iOS 6 has arrived, and eager users everywhere are getting ready to upgrade their devices. If you’re concerned about the upgrade process, or simply want to know all your setup options before making the big switch, we’re here to help you upgrade your iPhone, iPod touch, or iPad to iOS 6 with this step-by-step guide.
What devices will run iOS 6?
Before we get into the upgrade process itself, you’ll want to make sure you actually have a compatible device. Specifically, thanks to particular hardware requirements, Apple has limited the operating system to the following models:
- iPhone Models: iPhone 3GS and later
- iPad Models: second generation and later
- iPod touch Models: fourth generation and later
If you have an earlier model of any of these products, you’ll have to stick with your current version of iOS.
Certain older devices that can run iOS 6 may not be able to use all of the features available in the new OS on a new iPhone or iPad. Specifically, the turn-by-turn navigation feature of the new Maps app are only available on the iPhone 4S or later and the iPad 2 or later; FaceTime over cellular networks and Siri are available on only the iPhone 4S or later and the third-generation or later iPad; and Safari’s offline Reading List feature is available on only the iPhone 4 or later and the iPad 2 or later.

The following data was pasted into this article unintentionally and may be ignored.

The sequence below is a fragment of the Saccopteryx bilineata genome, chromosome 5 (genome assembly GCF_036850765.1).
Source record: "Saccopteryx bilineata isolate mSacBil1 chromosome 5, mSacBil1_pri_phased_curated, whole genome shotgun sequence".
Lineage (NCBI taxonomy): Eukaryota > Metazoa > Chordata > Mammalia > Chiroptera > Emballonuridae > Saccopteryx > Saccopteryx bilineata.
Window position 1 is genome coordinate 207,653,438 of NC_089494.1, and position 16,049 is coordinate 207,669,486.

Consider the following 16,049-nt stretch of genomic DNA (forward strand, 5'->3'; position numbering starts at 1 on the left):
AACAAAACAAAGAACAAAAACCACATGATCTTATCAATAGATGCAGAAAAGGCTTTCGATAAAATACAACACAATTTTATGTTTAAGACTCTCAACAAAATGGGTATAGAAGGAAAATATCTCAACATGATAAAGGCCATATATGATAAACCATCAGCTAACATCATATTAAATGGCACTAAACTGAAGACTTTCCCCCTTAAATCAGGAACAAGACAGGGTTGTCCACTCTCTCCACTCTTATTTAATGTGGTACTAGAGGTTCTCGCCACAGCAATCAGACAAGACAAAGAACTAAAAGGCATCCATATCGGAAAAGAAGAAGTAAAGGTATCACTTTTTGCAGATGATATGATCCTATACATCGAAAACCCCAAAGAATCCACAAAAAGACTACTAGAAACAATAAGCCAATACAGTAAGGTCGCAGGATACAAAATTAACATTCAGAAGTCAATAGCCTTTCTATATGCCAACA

Once you’ve double-checked that your device is capable of running iOS 6, here’s what you need to upgrade:
- Your iPhone, iPod touch, or iPad;
- If you’re installing wirelessly, a valid Wi-Fi connection;
- If you’re installing via iTunes, your computer and the latest version of iTunes (which you can download from Apple’s website).
We also suggest that you make a backup of your device before proceeding: If you’re doing a straight update, a backup prevents you from losing any data in case something goes wonky down the line. And if you’re doing a full restore of your device before you install iOS 6, you’ll need a recent backup from which to recover your information.
To make a backup using your computer, connect your device to your computer using a USB-to-dock-connector cable, open iTunes, select your device on the left, and then click the Sync button in the bottom-right corner of the iTunes window. This should automatically update your iTunes backup. If your device is already plugged into your computer, you can just Control-click (or right-click) the device in the iTunes source list on the left and choose Back Up from the pop-up menu that appears.